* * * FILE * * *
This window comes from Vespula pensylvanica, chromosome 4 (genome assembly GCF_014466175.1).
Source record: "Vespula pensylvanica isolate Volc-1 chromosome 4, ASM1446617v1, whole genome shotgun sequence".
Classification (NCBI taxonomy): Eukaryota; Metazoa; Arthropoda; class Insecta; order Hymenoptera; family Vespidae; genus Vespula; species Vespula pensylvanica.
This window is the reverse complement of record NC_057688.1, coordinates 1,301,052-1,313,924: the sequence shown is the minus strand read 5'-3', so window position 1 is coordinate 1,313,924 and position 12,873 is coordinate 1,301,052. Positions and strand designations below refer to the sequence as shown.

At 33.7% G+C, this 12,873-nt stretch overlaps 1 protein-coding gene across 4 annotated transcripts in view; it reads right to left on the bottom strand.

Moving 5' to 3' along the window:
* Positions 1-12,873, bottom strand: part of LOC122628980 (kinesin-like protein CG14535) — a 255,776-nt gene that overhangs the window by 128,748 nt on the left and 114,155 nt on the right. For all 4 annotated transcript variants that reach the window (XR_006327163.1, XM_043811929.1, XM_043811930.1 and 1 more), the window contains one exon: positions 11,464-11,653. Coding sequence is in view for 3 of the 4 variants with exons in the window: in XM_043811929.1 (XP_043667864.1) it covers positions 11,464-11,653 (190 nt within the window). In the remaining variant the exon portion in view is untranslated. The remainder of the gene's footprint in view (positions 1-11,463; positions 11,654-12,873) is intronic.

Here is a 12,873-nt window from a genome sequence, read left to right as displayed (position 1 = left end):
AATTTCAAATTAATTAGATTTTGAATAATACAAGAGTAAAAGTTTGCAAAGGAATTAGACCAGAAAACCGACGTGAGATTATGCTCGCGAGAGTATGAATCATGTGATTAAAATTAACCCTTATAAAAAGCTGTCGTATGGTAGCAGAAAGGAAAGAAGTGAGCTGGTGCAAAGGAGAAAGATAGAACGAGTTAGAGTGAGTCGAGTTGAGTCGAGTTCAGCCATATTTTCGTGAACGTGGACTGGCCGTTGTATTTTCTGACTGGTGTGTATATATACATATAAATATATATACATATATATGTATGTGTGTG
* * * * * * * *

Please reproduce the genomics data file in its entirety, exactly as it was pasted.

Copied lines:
This window comes from Vespula pensylvanica, chromosome 4 (genome assembly GCF_014466175.1).
Source record: "Vespula pensylvanica isolate Volc-1 chromosome 4, ASM1446617v1, whole genome shotgun sequence".
Classification (NCBI taxonomy): Eukaryota; Metazoa; Arthropoda; class Insecta; order Hymenoptera; family Vespidae; genus Vespula; species Vespula pensylvanica.
This window is the reverse complement of record NC_057688.1, coordinates 1,301,052-1,313,924: the sequence shown is the minus strand read 5'-3', so window position 1 is coordinate 1,313,924 and position 12,873 is coordinate 1,301,052. Positions and strand designations below refer to the sequence as shown.

At 33.7% G+C, this 12,873-nt stretch overlaps 1 protein-coding gene across 4 annotated transcripts in view; it reads right to left on the bottom strand.

Moving 5' to 3' along the window:
* Positions 1-12,873, bottom strand: part of LOC122628980 (kinesin-like protein CG14535) — a 255,776-nt gene that overhangs the window by 128,748 nt on the left and 114,155 nt on the right. For all 4 annotated transcript variants that reach the window (XR_006327163.1, XM_043811929.1, XM_043811930.1 and 1 more), the window contains one exon: positions 11,464-11,653. Coding sequence is in view for 3 of the 4 variants with exons in the window: in XM_043811929.1 (XP_043667864.1) it covers positions 11,464-11,653 (190 nt within the window). In the remaining variant the exon portion in view is untranslated. The remainder of the gene's footprint in view (positions 1-11,463; positions 11,654-12,873) is intronic.

Here is a 12,873-nt window from a genome sequence, read left to right as displayed (position 1 = left end):
AATTTCAAATTAATTAGATTTTGAATAATACAAGAGTAAAAGTTTGCAAAGGAATTAGACCAGAAAACCGACGTGAGATTATGCTCGCGAGAGTATGAATCATGTGATTAAAATTAACCCTTATAAAAAGCTGTCGTATGGTAGCAGAAAGGAAAGAAGTGAGCTGGTGCAAAGGAGAAAGATAGAACGAGTTAGAGTGAGTCGAGTTGAGTCGAGTTCAGCCATATTTTCGTGAACGTGGACTGGCCGTTGTATTTTCTGACTGGTGTGTATATATACATATAAATATATATACATATATATGTATGTGTGTG